Program Procedures

Accommodation Requests

In order to request accommodations, the student is required to meet with Enhancement Program staff after they have self-identified as having a disability, and it has been determined that they meet eligibility criteria. The student should discuss his or her specific needs for accommodations with the Enhancement Program in a timely manner. Students who make requests for accommodations that take extensive amounts of time to prepare are urged to do so immediately following the assigned registration date during the early registration period for the upcoming semester. Late requests may result in the delay or denial of accommodations. The staff will make reasonable effort to accommodate late requests.

Enhancement Program staff will provide the student with an Accommodations Request Form (ARF), which verifies his or her need for accommodations and outlines the specific accommodations to be provided, based on his or her documentation. The student will then present this form to the professors of the classes for which the student is requesting accommodations. No accommodations will be provided until the student’s ARFs are completed and on file with the Enhancement Program.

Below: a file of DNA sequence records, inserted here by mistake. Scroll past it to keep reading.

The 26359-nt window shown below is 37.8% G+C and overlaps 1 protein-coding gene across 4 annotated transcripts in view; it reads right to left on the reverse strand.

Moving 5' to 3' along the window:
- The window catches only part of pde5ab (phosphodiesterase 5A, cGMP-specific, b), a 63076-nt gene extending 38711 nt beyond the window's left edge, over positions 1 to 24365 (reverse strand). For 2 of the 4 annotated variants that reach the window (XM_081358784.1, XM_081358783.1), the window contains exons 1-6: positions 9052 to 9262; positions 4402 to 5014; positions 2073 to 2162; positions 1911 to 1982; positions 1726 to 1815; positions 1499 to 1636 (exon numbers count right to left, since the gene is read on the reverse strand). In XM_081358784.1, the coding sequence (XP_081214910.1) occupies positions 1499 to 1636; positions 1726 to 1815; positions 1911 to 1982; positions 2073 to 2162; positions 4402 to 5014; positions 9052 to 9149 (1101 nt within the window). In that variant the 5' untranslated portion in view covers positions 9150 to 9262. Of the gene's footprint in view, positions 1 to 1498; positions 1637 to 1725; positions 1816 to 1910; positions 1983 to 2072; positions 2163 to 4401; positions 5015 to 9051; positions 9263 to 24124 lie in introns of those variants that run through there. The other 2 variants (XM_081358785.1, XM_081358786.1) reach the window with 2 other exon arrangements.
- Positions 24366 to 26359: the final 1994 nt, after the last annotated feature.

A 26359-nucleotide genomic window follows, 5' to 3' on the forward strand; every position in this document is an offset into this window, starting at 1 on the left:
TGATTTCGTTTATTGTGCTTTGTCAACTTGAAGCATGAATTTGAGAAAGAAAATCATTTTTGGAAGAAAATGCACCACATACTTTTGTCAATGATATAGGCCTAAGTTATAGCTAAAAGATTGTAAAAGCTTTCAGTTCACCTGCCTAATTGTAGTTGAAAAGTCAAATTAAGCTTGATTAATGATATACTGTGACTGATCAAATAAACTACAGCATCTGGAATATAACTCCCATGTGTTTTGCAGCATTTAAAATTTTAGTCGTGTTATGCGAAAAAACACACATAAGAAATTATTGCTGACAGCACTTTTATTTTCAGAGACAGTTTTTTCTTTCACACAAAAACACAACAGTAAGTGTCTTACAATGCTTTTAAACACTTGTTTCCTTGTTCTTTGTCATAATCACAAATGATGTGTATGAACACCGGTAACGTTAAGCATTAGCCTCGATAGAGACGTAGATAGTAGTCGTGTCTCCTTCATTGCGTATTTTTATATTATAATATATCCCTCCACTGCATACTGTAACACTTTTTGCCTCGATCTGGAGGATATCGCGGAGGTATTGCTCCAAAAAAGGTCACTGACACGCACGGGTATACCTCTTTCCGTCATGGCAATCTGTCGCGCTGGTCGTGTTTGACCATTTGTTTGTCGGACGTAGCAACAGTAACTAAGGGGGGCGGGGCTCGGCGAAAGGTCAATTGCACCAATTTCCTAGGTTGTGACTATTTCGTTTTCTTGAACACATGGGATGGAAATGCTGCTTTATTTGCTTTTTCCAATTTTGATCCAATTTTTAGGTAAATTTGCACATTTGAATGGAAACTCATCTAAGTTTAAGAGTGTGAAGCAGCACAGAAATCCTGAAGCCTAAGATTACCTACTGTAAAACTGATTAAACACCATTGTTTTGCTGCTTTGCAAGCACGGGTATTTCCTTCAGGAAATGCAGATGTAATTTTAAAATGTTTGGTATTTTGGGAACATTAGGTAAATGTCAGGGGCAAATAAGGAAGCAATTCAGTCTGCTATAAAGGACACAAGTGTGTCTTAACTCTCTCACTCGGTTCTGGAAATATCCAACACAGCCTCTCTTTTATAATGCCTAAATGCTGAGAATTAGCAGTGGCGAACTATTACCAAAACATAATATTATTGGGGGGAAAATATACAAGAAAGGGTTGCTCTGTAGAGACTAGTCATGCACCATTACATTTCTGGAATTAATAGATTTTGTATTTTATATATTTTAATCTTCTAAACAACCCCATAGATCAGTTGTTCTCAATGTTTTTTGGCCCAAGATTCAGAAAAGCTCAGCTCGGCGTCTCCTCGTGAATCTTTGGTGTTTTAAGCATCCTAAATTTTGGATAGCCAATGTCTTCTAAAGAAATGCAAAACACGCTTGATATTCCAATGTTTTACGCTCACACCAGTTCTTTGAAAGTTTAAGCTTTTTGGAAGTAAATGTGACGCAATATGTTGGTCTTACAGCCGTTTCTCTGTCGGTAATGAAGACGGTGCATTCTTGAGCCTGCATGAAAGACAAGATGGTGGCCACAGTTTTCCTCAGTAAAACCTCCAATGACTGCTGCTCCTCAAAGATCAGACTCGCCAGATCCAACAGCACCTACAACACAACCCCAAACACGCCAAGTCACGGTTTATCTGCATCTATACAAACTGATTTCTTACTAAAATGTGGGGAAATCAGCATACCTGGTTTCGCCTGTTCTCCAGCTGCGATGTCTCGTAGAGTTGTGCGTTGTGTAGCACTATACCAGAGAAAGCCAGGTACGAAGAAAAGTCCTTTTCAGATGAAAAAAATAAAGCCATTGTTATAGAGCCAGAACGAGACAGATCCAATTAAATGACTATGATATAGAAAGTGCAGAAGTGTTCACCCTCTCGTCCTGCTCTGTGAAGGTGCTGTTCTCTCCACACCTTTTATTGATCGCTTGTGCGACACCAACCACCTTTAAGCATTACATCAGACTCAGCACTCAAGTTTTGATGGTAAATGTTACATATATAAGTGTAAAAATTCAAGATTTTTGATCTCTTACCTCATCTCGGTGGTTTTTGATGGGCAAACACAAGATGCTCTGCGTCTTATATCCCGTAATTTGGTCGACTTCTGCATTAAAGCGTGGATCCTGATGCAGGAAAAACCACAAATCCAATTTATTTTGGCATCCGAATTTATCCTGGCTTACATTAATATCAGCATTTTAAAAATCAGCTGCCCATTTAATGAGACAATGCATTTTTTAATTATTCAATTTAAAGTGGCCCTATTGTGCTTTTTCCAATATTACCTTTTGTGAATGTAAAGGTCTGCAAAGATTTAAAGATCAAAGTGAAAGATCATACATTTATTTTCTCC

Notifying Professors

It is students’ responsibility to disclose their membership in the Enhancement Program to their professors if they wish to request accommodations for their courses. Accommodations cannot be provided unless students discloses to both their professors and the Enhancement Program staff. Students do not have to disclose their specific disability to their professors. However, if the Enhancement Program determines that the students’ professors have an educational need to know information about their disability, they may discuss this with them without students’ specific written permission. (see Privacy and Release of Information Policy above). It is in students’ best interest to disclose to their professors and Enhancement Program staff before the beginning of the semester so that accommodations can be provided in a timely manner. The Enhancement Program can assist students with ideas on approaching professors. The Enhancement Program does not automatically notify professors that students have a disability just because they have submitted documentation to the Enhancement Program.